Social security contributions in detail

Social security covers pension, health and medical insurance, as well as unemployment benefits and auxiliary insurance. The employer should pay the employer’s and employees’ social security contributions by the last working day of the month after the one the contributions apply to. Since 1 January 2017, the basic rate for the main pension contribution has been 20% (i.e. a 6.67% employee contribution and a 13.33% employer contribution) and the rate for healthcare and medical insurance has been 7.10% (i.e. 2.55% from employees and 4.55% from employers).

From 1 June 2016 to 31 May 2019 the monthly contribution rate for auxiliary insurance is 3.5% for employees and 3.5% for employers. The rate will change on 1 June 2019 to 3.25% for employees and 3.25% for employers, and will change again after 2022. Contributions for unemployment and other matters continue to apply (in total 6.96%, i.e. 3.28% for employees and 3.68% for employers).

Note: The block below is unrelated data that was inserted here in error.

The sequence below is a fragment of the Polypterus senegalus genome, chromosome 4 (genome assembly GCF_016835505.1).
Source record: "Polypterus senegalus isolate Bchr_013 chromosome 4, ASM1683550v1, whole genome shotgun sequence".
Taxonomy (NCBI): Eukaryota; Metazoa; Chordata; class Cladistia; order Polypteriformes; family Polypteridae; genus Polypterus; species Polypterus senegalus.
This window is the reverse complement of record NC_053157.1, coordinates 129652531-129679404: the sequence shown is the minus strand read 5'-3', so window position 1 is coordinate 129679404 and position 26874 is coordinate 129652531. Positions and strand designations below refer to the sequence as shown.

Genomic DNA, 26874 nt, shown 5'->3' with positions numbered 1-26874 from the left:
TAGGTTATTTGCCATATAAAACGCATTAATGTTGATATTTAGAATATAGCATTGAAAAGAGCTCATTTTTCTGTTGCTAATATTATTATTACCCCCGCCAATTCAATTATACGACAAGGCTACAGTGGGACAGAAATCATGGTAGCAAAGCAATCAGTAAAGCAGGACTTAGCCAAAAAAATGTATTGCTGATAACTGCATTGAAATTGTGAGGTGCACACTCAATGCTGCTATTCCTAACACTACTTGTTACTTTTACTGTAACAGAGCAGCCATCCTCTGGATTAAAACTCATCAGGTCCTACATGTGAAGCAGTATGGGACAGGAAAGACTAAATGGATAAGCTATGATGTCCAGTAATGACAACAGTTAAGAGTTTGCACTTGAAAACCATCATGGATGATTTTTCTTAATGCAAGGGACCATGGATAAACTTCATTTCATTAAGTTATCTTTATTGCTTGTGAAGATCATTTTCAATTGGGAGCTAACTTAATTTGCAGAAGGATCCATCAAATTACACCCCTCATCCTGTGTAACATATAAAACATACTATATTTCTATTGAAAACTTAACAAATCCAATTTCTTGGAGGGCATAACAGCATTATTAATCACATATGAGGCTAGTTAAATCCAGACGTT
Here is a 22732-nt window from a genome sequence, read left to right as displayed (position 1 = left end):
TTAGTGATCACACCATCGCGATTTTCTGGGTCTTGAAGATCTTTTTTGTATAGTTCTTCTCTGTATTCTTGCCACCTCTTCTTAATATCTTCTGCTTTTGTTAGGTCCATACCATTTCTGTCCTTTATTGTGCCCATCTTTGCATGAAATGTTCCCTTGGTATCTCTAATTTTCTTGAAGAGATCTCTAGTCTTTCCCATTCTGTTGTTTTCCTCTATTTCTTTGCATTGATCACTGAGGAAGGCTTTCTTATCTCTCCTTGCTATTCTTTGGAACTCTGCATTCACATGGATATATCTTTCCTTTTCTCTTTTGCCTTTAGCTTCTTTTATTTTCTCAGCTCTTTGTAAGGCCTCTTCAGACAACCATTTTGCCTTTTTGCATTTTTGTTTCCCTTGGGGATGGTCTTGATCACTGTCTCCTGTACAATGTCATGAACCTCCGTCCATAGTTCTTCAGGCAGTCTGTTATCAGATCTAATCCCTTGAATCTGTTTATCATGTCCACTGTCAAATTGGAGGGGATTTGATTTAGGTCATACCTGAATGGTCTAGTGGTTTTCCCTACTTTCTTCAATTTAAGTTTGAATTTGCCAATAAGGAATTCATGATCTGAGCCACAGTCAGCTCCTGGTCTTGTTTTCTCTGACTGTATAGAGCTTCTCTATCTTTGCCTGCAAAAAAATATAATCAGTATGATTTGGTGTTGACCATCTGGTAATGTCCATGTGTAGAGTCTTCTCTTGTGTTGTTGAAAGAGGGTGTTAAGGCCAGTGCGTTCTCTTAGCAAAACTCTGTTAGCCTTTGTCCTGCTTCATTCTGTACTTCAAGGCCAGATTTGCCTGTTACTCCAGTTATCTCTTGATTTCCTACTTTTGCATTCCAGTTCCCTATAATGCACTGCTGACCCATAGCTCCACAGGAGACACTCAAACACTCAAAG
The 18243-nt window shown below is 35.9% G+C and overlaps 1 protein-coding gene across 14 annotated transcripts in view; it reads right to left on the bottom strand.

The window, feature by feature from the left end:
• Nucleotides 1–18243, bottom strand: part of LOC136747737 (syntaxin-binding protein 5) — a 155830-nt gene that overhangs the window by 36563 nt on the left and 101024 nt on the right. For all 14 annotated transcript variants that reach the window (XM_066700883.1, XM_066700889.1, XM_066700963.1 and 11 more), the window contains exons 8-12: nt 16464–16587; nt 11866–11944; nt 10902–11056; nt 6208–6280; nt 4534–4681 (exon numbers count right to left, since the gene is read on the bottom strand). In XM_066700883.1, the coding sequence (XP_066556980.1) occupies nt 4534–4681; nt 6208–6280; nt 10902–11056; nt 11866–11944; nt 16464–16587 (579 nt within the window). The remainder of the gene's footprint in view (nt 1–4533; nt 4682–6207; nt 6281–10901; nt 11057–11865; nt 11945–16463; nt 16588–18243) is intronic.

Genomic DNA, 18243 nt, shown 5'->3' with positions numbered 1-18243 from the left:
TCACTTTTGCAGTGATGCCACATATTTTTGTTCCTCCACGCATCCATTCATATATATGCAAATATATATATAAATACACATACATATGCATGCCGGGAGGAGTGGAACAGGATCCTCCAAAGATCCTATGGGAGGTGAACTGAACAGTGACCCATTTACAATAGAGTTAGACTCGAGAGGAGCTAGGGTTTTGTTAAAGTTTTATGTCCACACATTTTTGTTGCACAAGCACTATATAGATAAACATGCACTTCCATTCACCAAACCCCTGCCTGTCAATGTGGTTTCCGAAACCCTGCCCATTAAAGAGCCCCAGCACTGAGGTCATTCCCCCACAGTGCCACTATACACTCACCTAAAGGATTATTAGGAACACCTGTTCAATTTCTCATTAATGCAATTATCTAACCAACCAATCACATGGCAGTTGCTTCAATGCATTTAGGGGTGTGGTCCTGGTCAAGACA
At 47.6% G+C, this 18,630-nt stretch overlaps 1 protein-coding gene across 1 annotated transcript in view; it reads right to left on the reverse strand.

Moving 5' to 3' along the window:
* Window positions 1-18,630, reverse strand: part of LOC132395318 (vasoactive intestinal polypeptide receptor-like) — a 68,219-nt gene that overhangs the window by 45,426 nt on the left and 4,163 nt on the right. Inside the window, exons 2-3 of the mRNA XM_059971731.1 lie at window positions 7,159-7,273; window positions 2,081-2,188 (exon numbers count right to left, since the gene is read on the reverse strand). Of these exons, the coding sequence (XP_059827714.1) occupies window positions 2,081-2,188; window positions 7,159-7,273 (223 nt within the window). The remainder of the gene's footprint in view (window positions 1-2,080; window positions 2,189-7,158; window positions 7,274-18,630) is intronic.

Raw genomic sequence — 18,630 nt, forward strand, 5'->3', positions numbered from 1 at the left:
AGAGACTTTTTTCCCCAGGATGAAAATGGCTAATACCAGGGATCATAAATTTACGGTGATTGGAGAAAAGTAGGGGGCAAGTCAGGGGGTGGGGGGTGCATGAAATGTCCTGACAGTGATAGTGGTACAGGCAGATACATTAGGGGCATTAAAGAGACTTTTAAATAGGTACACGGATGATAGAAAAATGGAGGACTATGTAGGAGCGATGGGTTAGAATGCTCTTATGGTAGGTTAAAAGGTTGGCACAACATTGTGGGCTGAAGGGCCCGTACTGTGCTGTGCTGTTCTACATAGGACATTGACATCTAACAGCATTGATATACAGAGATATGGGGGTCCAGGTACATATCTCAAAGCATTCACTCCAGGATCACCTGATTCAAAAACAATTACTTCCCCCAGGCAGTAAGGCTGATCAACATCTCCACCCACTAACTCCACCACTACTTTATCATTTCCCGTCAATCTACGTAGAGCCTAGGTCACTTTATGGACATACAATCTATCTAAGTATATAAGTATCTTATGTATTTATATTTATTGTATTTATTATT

Under this reform, social security contributions will be payable up to a cap of EUR 5,860.80 (maximum salary) per month. This means that the basic rate for social security contributions (i.e. pension, healthcare, auxiliary and unemployment benefits etc.) will be 16% for employees and 25.066% for employers.

Note that the threshold for liability to pay is annual earnings of EUR 7,032.96. Note also that the rates can vary according to the type of job, for example, for mechanics and doctors working under employment contracts, along with certain employees in heavy industry and doing hazardous work.

Voluntary contributions are possible for those affiliated to a supplementary insurance scheme.

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Author: Kremalis Law Firm

Date: April 2020


Note: All currency conversions into EUR were made on 1 February 2019, using a mid-market rate.